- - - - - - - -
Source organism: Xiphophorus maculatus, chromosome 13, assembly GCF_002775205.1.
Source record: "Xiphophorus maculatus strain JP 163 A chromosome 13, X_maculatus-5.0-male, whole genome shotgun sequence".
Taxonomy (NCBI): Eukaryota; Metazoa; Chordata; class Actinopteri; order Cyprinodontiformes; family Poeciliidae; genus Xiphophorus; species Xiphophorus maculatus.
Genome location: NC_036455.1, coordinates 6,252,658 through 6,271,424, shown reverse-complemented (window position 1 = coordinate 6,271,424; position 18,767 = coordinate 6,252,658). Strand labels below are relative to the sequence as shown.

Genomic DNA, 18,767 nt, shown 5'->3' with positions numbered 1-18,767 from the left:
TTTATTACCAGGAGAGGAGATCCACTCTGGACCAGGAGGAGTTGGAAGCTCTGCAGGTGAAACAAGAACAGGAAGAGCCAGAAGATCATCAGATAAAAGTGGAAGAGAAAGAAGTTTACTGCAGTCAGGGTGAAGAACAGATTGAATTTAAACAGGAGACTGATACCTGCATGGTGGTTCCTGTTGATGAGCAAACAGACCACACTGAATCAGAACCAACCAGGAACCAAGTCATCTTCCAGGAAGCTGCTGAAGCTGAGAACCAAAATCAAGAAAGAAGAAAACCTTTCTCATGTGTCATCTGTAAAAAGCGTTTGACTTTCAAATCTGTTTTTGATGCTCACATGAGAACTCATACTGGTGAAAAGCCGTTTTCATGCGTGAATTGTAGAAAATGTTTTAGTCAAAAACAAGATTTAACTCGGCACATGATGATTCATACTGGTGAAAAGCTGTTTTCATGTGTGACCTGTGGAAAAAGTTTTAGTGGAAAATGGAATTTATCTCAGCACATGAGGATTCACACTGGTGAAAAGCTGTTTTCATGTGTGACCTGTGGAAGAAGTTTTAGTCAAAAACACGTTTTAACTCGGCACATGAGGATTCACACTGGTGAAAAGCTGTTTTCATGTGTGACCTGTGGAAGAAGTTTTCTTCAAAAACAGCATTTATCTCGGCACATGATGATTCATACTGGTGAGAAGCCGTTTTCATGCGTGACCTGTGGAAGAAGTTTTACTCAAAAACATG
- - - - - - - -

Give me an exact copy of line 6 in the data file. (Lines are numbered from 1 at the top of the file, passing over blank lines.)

TTTATTACCAGGAGAGGAGATCCACTCTGGACCAGGAGGAGTTGGAAGCTCTGCAGGTGAAACAAGAACAGGAAGAGCCAGAAGATCATCAGATAAAAGTGGAAGAGAAAGAAGTTTACTGCAGTCAGGGTGAAGAACAGATTGAATTTAAACAGGAGACTGATACCTGCATGGTGGTTCCTGTTGATGAGCAAACAGACCACACTGAATCAGAACCAACCAGGAACCAAGTCATCTTCCAGGAAGCTGCTGAAGCTGAGAACCAAAATCAAGAAAGAAGAAAACCTTTCTCATGTGTCATCTGTAAAAAGCGTTTGACTTTCAAATCTGTTTTTGATGCTCACATGAGAACTCATACTGGTGAAAAGCCGTTTTCATGCGTGAATTGTAGAAAATGTTTTAGTCAAAAACAAGATTTAACTCGGCACATGATGATTCATACTGGTGAAAAGCTGTTTTCATGTGTGACCTGTGGAAAAAGTTTTAGTGGAAAATGGAATTTATCTCAGCACATGAGGATTCACACTGGTGAAAAGCTGTTTTCATGTGTGACCTGTGGAAGAAGTTTTAGTCAAAAACACGTTTTAACTCGGCACATGAGGATTCACACTGGTGAAAAGCTGTTTTCATGTGTGACCTGTGGAAGAAGTTTTCTTCAAAAACAGCATTTATCTCGGCACATGATGATTCATACTGGTGAGAAGCCGTTTTCATGCGTGACCTGTGGAAGAAGTTTTACTCAAAAACATG